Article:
The footsteps of a drunken couple making their way home fade away along Southbank leaving Sherlock alone in his spot on the edge of the undercroft once more, with only the demands of his body for company. Considering that this company consists of it informing him, with increasing instance, that a) one mug of soup consumed over twenty four hours ago is insufficient fuel for a man currently using the street as a bedroom and b) neither his hoodie, his jeans, nor the distinctly threadbare blanket he’s attempting to keep the biting cold at bay with are in any way equal the task. Stifling another shiver he pulls the blanket more tightly around his shoulders and attempts to distract himself by staring out towards the river.
It doesn’t help. The first thing his eyes fix on is the spot on the balustrade where, only nine months ago, his world was profoundly changed. He’d told John a memory from his childhood, of his love for the Thames, in the hope of easing the pain of the memories haunting John. John’s response had been to share his hurt, which turned out to be linked to another river, over four hundred miles away but just as important to him. And in sharing those memories they found they’d shared something more, the moment becoming pivotal in their relationship, shifting the balance just enough to tip them over into an intimacy Sherlock had never thought himself capable of experiencing, let alone acting upon.
He can still feel the warmth of John’s arm draped around his waist, feel the tension in John’s hand as he’d enclosed it in his own and lifted it to kiss. His tongue runs itself over his lips as he recalls the texture and taste of John’s skin; the sensation that this was something he’d always been meant to do.
To his horror a bubble of sickness wells in his stomach, his eyes begin to burn and his throat aches with tightness. He lifts his gaze in an effort to break the spell of the remembrances, prove that this new year visit to the city he loves is not simply a sentimental impulse that would have been better left unheeded. He fails miserably, for over the river, above the jagged London skyline, shine the lights of the BT tower.
A tower that is barely a mile from Baker Street, a mile from John, a mile from home.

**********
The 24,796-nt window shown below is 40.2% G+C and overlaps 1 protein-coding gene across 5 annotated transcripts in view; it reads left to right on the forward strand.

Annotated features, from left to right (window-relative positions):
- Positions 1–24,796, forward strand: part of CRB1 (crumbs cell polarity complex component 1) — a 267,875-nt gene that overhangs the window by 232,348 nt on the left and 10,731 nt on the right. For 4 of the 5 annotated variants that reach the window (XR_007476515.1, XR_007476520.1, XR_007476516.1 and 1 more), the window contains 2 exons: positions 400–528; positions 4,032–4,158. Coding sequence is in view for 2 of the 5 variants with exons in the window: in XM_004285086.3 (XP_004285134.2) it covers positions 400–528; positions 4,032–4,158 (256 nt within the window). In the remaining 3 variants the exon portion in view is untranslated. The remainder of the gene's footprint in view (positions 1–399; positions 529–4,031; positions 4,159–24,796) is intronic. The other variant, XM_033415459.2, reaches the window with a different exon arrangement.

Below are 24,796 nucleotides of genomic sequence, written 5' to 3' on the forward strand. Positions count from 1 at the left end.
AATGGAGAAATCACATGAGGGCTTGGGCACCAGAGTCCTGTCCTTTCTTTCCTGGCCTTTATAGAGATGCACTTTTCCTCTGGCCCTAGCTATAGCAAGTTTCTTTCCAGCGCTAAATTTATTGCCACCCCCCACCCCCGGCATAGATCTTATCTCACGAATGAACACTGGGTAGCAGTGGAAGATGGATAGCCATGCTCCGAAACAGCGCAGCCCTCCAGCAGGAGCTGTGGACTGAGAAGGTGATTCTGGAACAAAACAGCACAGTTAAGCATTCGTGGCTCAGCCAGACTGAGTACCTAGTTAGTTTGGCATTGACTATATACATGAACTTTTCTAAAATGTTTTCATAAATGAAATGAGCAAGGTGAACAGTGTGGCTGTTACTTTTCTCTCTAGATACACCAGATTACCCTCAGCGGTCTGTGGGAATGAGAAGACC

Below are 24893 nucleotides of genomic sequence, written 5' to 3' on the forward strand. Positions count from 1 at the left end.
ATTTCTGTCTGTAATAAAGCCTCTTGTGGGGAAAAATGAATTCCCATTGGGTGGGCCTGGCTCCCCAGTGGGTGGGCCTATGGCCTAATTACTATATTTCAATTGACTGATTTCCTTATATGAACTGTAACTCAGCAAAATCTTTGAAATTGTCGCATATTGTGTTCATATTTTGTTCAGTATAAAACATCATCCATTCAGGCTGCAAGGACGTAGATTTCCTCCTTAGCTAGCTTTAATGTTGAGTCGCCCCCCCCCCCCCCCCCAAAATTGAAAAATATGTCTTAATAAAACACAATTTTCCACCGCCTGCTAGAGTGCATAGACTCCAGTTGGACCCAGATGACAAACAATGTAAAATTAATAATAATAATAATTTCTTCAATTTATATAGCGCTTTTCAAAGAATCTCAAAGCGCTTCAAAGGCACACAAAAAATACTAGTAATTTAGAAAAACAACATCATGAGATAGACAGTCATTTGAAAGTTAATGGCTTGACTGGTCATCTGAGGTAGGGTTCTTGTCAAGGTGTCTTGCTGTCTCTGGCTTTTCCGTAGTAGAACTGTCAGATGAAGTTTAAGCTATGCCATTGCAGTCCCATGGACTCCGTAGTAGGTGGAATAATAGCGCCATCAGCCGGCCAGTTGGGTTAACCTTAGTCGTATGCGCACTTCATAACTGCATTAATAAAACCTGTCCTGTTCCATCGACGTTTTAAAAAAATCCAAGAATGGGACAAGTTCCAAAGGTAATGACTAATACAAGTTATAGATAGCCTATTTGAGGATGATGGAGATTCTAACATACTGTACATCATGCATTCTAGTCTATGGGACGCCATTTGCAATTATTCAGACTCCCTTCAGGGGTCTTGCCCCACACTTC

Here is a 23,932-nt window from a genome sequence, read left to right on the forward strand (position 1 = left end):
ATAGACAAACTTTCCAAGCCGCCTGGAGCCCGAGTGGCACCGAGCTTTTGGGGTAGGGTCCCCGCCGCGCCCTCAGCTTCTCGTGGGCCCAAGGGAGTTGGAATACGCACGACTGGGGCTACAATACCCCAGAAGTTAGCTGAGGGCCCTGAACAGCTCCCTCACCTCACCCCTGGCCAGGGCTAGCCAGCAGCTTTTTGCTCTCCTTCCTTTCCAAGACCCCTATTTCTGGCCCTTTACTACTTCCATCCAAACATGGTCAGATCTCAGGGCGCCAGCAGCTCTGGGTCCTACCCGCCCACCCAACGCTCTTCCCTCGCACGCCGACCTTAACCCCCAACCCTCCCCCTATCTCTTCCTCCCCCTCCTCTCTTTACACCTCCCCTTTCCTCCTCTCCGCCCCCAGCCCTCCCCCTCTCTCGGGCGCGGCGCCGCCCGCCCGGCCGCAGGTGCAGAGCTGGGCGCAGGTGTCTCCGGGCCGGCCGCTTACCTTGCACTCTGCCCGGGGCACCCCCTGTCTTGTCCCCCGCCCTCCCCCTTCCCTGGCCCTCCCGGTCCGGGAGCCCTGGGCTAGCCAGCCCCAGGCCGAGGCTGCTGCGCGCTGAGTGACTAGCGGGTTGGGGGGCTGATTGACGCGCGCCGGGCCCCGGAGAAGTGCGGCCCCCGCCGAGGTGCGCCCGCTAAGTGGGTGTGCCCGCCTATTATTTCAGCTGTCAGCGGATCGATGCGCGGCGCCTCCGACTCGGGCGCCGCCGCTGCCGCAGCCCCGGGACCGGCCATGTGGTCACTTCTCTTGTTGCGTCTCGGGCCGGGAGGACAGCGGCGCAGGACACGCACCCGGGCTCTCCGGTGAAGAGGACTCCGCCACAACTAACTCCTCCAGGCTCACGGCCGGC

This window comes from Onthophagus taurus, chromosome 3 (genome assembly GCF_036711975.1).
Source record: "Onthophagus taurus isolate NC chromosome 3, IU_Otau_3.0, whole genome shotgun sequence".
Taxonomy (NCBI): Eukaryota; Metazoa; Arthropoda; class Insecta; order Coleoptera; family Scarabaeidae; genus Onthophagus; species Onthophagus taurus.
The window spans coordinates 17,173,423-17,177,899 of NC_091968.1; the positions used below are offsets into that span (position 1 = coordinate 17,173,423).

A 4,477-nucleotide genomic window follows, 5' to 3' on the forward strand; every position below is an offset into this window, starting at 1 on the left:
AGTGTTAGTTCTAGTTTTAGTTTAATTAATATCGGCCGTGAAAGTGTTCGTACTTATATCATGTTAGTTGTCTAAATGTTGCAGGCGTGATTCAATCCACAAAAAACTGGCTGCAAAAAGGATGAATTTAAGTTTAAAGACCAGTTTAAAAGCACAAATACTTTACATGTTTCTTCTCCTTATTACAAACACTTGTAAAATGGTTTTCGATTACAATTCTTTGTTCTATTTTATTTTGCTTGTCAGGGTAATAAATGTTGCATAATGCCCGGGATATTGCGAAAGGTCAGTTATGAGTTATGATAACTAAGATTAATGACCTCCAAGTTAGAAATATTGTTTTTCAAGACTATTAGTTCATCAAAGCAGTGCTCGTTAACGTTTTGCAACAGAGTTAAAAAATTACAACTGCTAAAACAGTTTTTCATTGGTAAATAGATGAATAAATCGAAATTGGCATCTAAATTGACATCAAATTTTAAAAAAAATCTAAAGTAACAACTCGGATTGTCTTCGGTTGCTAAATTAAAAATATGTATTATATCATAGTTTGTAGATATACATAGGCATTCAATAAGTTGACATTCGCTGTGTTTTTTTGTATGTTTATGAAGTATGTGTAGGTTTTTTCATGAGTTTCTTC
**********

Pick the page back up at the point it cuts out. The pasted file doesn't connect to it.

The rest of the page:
He hasn’t seen John since his unscheduled return, although that had initially been his intent; to see without being seen; to confirm that the lack of new from Mycroft was indeed a good sign; to know, rather than infer, that John was safe and as well as he could be. Yet he’s been putting it off since he arrived. Lying to himself about the delay, insisting it is for John’s benefit, to make sure that he’s not been followed when he knows full well he’s not, that he’s as invisible as it’s possible for one person to be.
And now he knows why.
In the darkness of the city night, where there is really no darkness at all, the loneliness inside him is billowing up, a nebulous cloud of blackness that threatens to blot out all light. Alone does not protect him any more. Without John he is truly homeless, his emotions, like his body, having no place to rest, nothing to settle on, nowhere to exist as they should. His subconscious recognised immediately what his waking brain has refused to admit until now; that to be in John’s presence would be to risk everything that he’s working for and to treat every moment of pain his actions have put John through as inconsequential, because John is a magnet for both his treacherous body and his treacherous sentiments. He cannot be sure he could see John without being overwhelmed by the need to touch him, to hear his voice, to see him smile. He can no longer trust himself.
Drawing his knees up to his chest, Sherlock rests his forehead against them; hiding his face as the last of his control shatters.
Dawn has broken before his cheeks are free of tears.